I know now, through Gordon, I was addressing my wounds. Gordon’s prosthetic tooth flipper was not his idea. Well-meaning adults thought they were doing him a favor. But what message did their unsolicited “improvements” to Gordon’s appearance or the way he spoke send? As I was as a child, he was perfectly fine the way he was. Kids have enough pressure to achieve what society envisions as perfection. I wanted to show a character who both loved himself and had friends who accepted him for who he was. I know the monetary value of the broken flipper might bug people. But I’d argue, there are costs to a child’s self-esteem that are far more valuable.

 Culture, Race & Identity

APP: No doubt about that. Your book is also about cultural identity, a subject that fascinates me. Lupe worries that her identity as a Chinese – Mexican is not recognized by society at large, and she demands to be recognized. Did that experience come from real life for you?

DBH: I think many of us who are mixed race have experienced this. I am Chicana and White. I was told from the time I was a young child to “choose one” bubble on the scantron. I am not a single bubble, nor are my children who are also Chinese. I am proud of all of who I am and I want my children to feel the same about all their races and cultures. Mark all your bubbles proudly kids!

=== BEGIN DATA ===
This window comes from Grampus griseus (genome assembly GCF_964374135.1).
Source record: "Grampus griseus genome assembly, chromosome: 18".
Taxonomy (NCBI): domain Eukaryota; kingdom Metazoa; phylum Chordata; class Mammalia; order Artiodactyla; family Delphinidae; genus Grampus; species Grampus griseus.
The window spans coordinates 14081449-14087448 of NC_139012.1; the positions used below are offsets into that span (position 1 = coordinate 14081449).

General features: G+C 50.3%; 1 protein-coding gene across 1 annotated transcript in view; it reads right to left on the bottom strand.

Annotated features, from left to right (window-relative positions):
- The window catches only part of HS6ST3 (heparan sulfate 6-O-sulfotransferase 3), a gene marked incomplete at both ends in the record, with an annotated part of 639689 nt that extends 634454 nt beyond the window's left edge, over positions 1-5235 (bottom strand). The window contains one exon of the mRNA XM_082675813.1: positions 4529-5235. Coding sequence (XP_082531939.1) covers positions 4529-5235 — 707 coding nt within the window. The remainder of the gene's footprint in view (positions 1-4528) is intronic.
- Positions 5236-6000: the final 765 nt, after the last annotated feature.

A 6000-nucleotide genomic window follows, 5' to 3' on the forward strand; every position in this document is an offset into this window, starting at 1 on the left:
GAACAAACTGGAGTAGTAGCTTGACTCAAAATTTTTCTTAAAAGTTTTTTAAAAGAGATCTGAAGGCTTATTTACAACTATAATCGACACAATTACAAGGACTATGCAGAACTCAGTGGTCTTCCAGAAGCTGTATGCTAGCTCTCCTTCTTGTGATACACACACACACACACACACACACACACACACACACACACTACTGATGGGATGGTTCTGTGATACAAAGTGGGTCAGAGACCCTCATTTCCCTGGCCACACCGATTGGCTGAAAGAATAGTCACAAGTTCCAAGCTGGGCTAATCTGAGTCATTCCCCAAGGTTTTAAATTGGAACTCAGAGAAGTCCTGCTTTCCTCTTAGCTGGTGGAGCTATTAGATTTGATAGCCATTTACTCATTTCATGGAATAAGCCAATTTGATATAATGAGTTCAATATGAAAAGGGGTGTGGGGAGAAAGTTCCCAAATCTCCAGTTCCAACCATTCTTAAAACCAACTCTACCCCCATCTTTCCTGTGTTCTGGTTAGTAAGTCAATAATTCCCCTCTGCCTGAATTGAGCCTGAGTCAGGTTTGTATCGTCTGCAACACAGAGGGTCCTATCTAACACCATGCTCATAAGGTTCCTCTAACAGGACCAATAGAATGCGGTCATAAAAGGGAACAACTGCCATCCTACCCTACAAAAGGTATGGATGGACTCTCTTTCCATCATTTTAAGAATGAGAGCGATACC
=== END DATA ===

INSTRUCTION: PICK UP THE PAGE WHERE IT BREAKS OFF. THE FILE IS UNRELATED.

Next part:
We all have such different and varied experiences. No two are the same. I wanted to show a character, who like myself and daughters, lives in multiple cultural experienced. I hope kids reading will cherish and find pride in all of who they are. I hope they will never feel pressured to choose one part of themselves over another.

((Enjoying this WNDMG article? Read more from our WNDMG series here))

APP: I hope so too, and I think they will! But this book is also about parts of identity that can lead extremely challenging and painful experiences. How did you decide on the amount of racism or prejudice to include in the book? The lyrics that Lupe finds are so jarring that they end up changing a curriculum. Did you worry about making that too stressful for an MG?

DBH: This is such a tough question. Yes. I worried. Knowing I was writing for children made me very hesitant to include that. My own instincts are to protect others from harm. But I also know that seeing unpleasant and hurtful history is how we grow and learn to do better. And what better place to learn than through the safety of a book? Still I was extremely cautious about how I presented the information.

So, I did it through Lupe’s eyes. She discovers things any child could find with a simple internet search.